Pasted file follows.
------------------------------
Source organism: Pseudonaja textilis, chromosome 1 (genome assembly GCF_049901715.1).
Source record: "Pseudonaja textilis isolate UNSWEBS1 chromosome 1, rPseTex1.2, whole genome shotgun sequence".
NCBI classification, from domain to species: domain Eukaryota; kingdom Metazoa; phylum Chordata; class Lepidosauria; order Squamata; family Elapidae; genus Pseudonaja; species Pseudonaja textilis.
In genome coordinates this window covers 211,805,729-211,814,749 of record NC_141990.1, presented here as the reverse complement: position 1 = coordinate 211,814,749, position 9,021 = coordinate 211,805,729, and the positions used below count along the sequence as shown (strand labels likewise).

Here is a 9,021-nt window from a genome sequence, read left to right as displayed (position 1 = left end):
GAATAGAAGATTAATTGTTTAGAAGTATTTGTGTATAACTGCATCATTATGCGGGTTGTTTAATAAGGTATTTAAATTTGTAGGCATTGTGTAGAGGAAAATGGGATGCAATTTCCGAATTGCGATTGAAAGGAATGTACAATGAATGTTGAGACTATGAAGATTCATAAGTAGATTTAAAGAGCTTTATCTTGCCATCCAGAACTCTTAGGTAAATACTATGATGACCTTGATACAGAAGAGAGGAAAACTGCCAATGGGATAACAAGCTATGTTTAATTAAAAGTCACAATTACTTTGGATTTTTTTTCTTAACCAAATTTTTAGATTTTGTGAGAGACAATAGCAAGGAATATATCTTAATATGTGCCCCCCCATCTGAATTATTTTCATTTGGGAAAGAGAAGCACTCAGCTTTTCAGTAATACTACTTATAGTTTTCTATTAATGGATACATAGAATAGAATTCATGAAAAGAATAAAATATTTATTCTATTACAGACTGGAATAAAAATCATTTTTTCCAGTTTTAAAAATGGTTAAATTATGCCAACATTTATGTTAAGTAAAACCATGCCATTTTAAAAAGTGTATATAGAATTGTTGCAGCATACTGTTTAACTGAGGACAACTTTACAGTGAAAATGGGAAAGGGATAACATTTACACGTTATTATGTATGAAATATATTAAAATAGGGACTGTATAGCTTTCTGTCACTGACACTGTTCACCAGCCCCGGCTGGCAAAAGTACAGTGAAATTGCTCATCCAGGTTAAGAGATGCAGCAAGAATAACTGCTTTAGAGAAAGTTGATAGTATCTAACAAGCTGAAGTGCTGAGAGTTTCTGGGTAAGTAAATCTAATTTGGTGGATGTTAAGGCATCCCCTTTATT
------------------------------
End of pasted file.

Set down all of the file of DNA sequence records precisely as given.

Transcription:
Source organism: Pseudonaja textilis, chromosome 1 (genome assembly GCF_049901715.1).
Source record: "Pseudonaja textilis isolate UNSWEBS1 chromosome 1, rPseTex1.2, whole genome shotgun sequence".
NCBI classification, from domain to species: domain Eukaryota; kingdom Metazoa; phylum Chordata; class Lepidosauria; order Squamata; family Elapidae; genus Pseudonaja; species Pseudonaja textilis.
In genome coordinates this window covers 211,805,729-211,814,749 of record NC_141990.1, presented here as the reverse complement: position 1 = coordinate 211,814,749, position 9,021 = coordinate 211,805,729, and the positions used below count along the sequence as shown (strand labels likewise).

Here is a 9,021-nt window from a genome sequence, read left to right as displayed (position 1 = left end):
GAATAGAAGATTAATTGTTTAGAAGTATTTGTGTATAACTGCATCATTATGCGGGTTGTTTAATAAGGTATTTAAATTTGTAGGCATTGTGTAGAGGAAAATGGGATGCAATTTCCGAATTGCGATTGAAAGGAATGTACAATGAATGTTGAGACTATGAAGATTCATAAGTAGATTTAAAGAGCTTTATCTTGCCATCCAGAACTCTTAGGTAAATACTATGATGACCTTGATACAGAAGAGAGGAAAACTGCCAATGGGATAACAAGCTATGTTTAATTAAAAGTCACAATTACTTTGGATTTTTTTTCTTAACCAAATTTTTAGATTTTGTGAGAGACAATAGCAAGGAATATATCTTAATATGTGCCCCCCCATCTGAATTATTTTCATTTGGGAAAGAGAAGCACTCAGCTTTTCAGTAATACTACTTATAGTTTTCTATTAATGGATACATAGAATAGAATTCATGAAAAGAATAAAATATTTATTCTATTACAGACTGGAATAAAAATCATTTTTTCCAGTTTTAAAAATGGTTAAATTATGCCAACATTTATGTTAAGTAAAACCATGCCATTTTAAAAAGTGTATATAGAATTGTTGCAGCATACTGTTTAACTGAGGACAACTTTACAGTGAAAATGGGAAAGGGATAACATTTACACGTTATTATGTATGAAATATATTAAAATAGGGACTGTATAGCTTTCTGTCACTGACACTGTTCACCAGCCCCGGCTGGCAAAAGTACAGTGAAATTGCTCATCCAGGTTAAGAGATGCAGCAAGAATAACTGCTTTAGAGAAAGTTGATAGTATCTAACAAGCTGAAGTGCTGAGAGTTTCTGGGTAAGTAAATCTAATTTGGTGGATGTTAAGGCATCCCCTTTATT